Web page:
Quote and Credit

Quote and Credit


Viva VEA Jim Linderman on Mexico Pin-up Glamour of the 1950s Caliente Vintage Sleaze and Niuglo

VEA is a pretty hard magazine to find copies of these days.   Vea ran in the 1940s and 1950s, and when you figure in acid-based paper, climate and censorship, you’ll know why they don’t turn up often. Do not confuse it with Vea the Puerto Rican gossip magazine, or Vea which came from Chile.  Search hard and you will see a few issues on Fred Seibert’s flickr stream, but that’s about it.  I found a handful  to purchase recently, and I wish I had them all.  If I were opening a Mexican restaurant, I’d cover the walls with them.  Under glass.

VEA was a weekly pulp periodical which ran for years but was apparently often in trouble with the law, largely due to Niuglo’s spicy muchachas.  The magazine was a menudo of news, bullfighting reports, pulp fiction (with illustrations that look like Charles Burns on peyote) and breasts, which is where Nuiglo comes in.  There is really nothing to compare the magazine to in the states then or now, but it was similar to the Folies De Paris et de Holllywood magazine from France which was running the same time.  Some of the Harrison mags like Whisper maybe.  Large format, large on style and striking today.

Flipping through them makes me think it is time for a 1950s Mexican revival.  The best reason to find some VEA is the pioneer Mexican fashion and glamour photographer known only (but not known WELL) as NIUGLO.  Niuglo’s photos were so good they often graced front and back cover simultaneous in vibrant candy colors, but the ones inside were printed in burnt sienna brown.  There was frontal nudity, a considerable amount…but nothing below the waist.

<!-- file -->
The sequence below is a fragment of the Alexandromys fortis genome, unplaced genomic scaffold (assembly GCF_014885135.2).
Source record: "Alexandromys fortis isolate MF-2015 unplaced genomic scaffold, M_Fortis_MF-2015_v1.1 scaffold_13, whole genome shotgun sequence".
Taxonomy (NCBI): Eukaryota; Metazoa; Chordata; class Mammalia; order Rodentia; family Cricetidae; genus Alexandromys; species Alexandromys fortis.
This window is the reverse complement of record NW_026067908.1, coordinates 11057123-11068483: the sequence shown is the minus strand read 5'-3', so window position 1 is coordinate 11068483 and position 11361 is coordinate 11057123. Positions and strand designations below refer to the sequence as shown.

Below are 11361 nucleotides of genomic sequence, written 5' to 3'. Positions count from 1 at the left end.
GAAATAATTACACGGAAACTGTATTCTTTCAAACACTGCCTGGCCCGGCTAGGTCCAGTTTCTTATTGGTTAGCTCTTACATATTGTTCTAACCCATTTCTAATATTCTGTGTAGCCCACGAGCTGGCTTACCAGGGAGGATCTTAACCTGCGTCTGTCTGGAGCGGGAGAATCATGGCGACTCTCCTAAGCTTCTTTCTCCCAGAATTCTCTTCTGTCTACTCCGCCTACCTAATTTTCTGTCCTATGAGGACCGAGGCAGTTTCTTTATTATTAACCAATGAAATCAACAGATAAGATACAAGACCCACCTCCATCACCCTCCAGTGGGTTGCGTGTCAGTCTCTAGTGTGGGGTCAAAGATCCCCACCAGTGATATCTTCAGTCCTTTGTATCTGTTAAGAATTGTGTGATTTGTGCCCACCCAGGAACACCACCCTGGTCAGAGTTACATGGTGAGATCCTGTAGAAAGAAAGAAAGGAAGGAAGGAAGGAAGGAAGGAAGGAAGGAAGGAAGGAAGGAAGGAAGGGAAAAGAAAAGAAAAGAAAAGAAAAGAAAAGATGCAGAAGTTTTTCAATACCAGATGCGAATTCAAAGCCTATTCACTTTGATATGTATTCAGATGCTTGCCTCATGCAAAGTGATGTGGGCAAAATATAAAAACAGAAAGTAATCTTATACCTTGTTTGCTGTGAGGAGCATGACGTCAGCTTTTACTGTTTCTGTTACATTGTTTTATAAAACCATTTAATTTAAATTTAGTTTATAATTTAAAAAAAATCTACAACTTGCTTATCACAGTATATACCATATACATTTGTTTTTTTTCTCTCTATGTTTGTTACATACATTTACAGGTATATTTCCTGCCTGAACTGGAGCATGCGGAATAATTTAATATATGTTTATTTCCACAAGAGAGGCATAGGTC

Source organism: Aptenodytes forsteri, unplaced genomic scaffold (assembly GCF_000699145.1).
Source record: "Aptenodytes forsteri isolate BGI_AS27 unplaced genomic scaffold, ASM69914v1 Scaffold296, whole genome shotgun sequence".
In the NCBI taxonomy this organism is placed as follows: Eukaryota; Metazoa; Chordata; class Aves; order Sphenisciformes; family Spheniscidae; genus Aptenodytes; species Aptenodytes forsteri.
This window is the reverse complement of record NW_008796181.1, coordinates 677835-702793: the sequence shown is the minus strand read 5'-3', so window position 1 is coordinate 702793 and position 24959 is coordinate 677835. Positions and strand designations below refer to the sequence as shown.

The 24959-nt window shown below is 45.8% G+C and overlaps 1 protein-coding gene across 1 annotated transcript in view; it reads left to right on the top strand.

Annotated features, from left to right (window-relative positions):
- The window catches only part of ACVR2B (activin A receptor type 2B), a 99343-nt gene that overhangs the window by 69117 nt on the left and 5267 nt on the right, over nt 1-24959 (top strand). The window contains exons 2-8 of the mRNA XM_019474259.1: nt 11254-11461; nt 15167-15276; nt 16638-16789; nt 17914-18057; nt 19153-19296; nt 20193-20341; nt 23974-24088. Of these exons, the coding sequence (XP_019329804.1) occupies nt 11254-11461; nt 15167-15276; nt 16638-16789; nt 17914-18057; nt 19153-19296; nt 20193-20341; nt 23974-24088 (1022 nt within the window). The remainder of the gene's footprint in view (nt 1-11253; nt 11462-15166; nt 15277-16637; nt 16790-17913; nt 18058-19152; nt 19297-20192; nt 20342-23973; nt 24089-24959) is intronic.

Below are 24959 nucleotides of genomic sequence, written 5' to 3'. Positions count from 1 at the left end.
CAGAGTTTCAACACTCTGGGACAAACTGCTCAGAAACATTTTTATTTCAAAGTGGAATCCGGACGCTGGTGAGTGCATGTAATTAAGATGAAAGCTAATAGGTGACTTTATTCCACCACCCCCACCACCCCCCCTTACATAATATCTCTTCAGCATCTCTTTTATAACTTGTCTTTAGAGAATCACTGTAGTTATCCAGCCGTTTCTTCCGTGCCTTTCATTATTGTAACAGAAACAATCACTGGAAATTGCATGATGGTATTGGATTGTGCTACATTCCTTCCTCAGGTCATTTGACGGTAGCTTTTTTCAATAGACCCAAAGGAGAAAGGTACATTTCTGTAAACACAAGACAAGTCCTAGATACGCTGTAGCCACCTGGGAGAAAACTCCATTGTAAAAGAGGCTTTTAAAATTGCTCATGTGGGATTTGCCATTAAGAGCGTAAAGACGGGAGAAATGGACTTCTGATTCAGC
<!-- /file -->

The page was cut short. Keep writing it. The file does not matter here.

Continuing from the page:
Scarce and forgotten, but someone is paying attention.

Bright scholar Ageeth Sluis recently wrote “Projecting Pornography and Mapping Modernity in Mexico City” for the Journal of Urban History which drew upon the images in VEA.   A portion of the abstract reads:  By analyzing depictions of female nudity as conversant with urban landscapes in the banned magazine Vea, the author argues that pornography connected Mexico City to transnational ideas of the early twentieth century that held that sexually liberated women were part and parcel of cosmopolitan modernity. Vea exemplified and fueled concerns over “public women” and helps scholars understand larger debates on the gendered effects of revolution, urbanization, and transnational currents of global modernity.  NICE!

I’ve put in a note to Ms Sluis, and if additional information results I’ll be glad to add it.

Even better,  an outstanding set of original negatives of erotic images which have been attributed to Niuglo were discovered in 1996 and recently exhibited (in 2002) by photographer Merrick Morton at the Fototeka Gallery in Los Angeles.  Attributed might be too strong a word, as it was speculation, and there were several other “house” photographers doing the pinup photography for VEA.  Selected images of this cache were printed in editons and sold.  The certainly have the look, and they look wonderful.

I am afraid that is all I can provide here about VEA.  As I learn more, it will appear.  A future post will include some striking images from inside the magazine.  There are considerable pinup layouts, cartoons, and even, believe it or now, a Bill Wenzel gag cartoon on the inside back cover!  I swear…was there NOT a publication he sold work to?

Jim Linderman Books and Affordable Ebooks are available HERE

Original Issues Vea Magazine 1954 – 1955 Collection Jim Linderman 

1 comment:

  1. Great covers.

    I like the first cover, with the woman in the yellow bathing suit and the pink background. I also like the girl in the green bathing suit and the blue background. The mermaid-esque girl with the purple hair is also gorgeous.